Maid in Sweden tells the story of Inga, a 16-year-old Swedish girl who leaves her rural home to spend a weekend in the Swedish capital. An innocent with no experience, but with prodigious ... See full summary »
Anita is a girl of only 16 years, and while she has developed early physically, to a mature woman, she is psychologically completly ruthless. Her relationship the her parents and her ... See full summary »
Somewhere in the archipelago outside Sandhamn lives the barber Assar Gustafsson and his 17-year old daughter Anna-Bella. Out of the blue his wife comes back after five years of absence. She... See full summary »
The sadistic Madam Margareta is a talking side of beef that serves as the hostess and ring leader for a live sex tease show and whorehouse. Madam's shows always feature her bodacious nieces... See full summary »
A group of Americans who live together in an old mansion somewhere in Sweden spend their time between working at the local airplane plant and hanging out with their revolutionary friends. ... See full summary »
Frigga lives with her parents on their farm. Unable to speak after being horrifically raped by an elderly man when she was young, her parents spend the majority of their money on speech therapy classes for their daughter in the hope that one day, she will speak again. One day, Frigga misses the bus to get to her speech therapy class. She accepts a ride off a suave looking gentlemen named Tony who pulls up beside her. Once they are in town, he takes her for a meal. Afterwards, he takes Frigga back to what appears to be his bachelor pad. He gives her wine that has probably been drugged, as she passes out after drinking it. The man then takes no time in bringing a crooked doctor in to get her fixed on high class heroin. After announcing to Frigga that she is now dependent on heroin and cannot last more than 48 hours without it, she must work as a prostitute for him. Frigga, obviously not thrilled by this news, attempts escape twice, but to no avail. On getting her very first client, she ... Written by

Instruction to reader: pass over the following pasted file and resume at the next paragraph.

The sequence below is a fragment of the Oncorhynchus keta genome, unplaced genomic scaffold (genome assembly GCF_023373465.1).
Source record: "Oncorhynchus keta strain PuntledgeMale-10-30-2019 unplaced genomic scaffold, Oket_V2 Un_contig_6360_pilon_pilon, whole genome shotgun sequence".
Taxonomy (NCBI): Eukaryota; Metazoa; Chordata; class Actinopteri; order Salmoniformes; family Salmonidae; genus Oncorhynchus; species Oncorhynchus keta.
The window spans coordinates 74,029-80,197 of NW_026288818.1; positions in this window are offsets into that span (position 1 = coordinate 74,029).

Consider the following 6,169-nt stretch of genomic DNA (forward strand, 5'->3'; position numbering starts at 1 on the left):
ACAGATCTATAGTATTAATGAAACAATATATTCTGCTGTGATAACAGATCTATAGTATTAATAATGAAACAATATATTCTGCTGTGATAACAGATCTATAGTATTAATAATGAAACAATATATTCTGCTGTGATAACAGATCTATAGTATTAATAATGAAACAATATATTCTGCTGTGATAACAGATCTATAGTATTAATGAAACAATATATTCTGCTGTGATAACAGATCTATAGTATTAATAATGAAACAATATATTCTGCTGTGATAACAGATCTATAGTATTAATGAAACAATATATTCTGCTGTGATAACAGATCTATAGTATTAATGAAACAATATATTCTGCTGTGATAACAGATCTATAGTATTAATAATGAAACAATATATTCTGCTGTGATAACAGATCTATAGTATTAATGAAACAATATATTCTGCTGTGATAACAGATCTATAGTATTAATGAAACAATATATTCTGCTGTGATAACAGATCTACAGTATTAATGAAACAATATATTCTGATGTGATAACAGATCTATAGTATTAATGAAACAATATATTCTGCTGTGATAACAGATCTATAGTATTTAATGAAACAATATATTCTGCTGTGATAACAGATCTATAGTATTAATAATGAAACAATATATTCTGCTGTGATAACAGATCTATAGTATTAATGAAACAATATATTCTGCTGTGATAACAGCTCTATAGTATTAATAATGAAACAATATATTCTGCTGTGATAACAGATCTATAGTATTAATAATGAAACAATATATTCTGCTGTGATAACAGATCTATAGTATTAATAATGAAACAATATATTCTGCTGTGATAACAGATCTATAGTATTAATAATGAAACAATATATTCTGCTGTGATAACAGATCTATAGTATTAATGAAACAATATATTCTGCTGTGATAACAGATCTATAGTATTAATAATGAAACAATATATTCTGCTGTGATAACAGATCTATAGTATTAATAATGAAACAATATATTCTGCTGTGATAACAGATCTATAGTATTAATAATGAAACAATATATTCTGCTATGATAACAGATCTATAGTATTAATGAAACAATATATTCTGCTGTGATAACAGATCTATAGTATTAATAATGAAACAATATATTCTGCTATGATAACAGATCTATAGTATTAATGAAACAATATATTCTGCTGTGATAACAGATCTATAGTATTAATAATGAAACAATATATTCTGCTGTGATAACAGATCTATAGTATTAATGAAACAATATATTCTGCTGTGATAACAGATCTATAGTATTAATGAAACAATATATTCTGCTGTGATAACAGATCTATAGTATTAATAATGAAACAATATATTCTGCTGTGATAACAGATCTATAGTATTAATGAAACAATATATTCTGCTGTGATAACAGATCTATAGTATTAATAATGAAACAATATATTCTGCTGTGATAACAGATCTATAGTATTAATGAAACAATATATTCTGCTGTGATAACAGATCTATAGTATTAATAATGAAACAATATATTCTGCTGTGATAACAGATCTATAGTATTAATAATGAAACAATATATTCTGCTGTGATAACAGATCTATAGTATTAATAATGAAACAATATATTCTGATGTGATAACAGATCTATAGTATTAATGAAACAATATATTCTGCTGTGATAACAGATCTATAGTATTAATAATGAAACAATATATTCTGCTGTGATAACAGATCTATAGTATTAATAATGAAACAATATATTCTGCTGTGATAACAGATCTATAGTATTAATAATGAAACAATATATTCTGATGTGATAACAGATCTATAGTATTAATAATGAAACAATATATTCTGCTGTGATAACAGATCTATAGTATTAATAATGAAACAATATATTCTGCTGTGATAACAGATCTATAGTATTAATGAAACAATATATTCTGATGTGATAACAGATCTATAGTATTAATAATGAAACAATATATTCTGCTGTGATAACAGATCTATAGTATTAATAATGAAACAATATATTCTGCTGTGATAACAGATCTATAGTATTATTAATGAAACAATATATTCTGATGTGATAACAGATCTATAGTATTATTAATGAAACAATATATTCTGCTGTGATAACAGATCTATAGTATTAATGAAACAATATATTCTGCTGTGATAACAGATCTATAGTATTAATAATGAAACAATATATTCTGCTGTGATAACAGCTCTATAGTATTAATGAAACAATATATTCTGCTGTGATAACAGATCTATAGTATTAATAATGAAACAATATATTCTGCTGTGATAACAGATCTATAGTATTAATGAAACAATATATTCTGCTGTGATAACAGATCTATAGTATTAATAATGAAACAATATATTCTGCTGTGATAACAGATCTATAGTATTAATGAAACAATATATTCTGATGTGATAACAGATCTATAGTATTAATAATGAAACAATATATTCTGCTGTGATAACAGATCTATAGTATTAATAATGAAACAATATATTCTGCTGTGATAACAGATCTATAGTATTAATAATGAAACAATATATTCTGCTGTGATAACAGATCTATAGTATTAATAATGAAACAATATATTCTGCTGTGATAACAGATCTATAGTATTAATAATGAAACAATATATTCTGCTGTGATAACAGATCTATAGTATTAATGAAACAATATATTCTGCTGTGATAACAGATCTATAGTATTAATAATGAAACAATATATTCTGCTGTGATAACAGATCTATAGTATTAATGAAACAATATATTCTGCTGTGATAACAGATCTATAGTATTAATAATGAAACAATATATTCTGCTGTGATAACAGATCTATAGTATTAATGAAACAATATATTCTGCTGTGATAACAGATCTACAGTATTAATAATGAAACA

THRILLER: THEY CALL HER ONE EYE (Bo Arne Vibenius - Sweden 1974).
This is pretty dark and distressing stuff. Apparently Sweden does have some other cinematic export products besides Ingmar Bergman and Bo Widerberg. This strange and quite original exploitation gem by Bo Arne Vibenius recently got a little more attention (if only a little) because of Quentin Tarantino, who paid homage to this film with KILL BILL and called it "the roughest revenge picture ever made". For an exploitation-flick, it's not that rough at all, but it definitely has some very potent scenes but nothing really gory, and most of all, the blood and the fighting look so deliciously fake, I doubt anyone could take it as very disturbing. Most of the time, nothing really happens at all, but there's a certain atmosphere that makes the film strangely compelling.
A young girl (Christina Lindberg) is growing up mute after a childhood sexual assault and spends years working on a remote farm. After missing the bus one day, she is picked up by a seedy well-dressed man who kidnaps the girl, gets her addicted to heroine, cuts her left-eye out, and forces her into slavery and prostitution. Any other girl would give in, but not this one. She seeks vengeance, and, fortunately, has the weekends off, so she can learn martial arts, race-driving and military weaponry.
In some earlier comments I noticed people were put off by some hardcore pornography, which there was in the earlier DVD-release under the title THRILLER: A CRUEL PICTURE. Distributor Synapse decided to release the tamer, but still quite brutal, American version THRILLER: THEY CALL HER ONE EYE, which is the only version I have seen. I cannot imagine hardcore pornography would improve the film, so I suggest watching this "softer" version instead.
This is not a film for those who want fast-paced action, snappy dialog or basic storytelling and since the main character is a mute girl who doesn't have a single line in the entire film, it does require some patience. And don't expect any ingenious fight scenes because the girl learned martial arts. The fight scenes are filmed in extreme slow-motion, quite tedious. The film also bares distinction in having a very strange sound mix by Ralph Lundsten, who composed a very memorable music score that one distinctly associates with this film, quite unique. Needless to say, the film was made on a shoestring, but Vibenius does show cinematic flair in the use of locations (on Öland) and some truly magnificent shots. What about that shot with the camera on top of a police car between the two sirens? Sheer beauty!
Hard to compare this film to anything I've seen. Well, it's a Swedish revenge-flick, so how many of these are there? It's unlike anything made before at the time (and up till now, supposedly). A film with some
mostly budget-related - shortcomings, but by any means, a genuine
Camera Obscura --- 7/10
16 of 17 people found this review helpful.
Was this review helpful to you?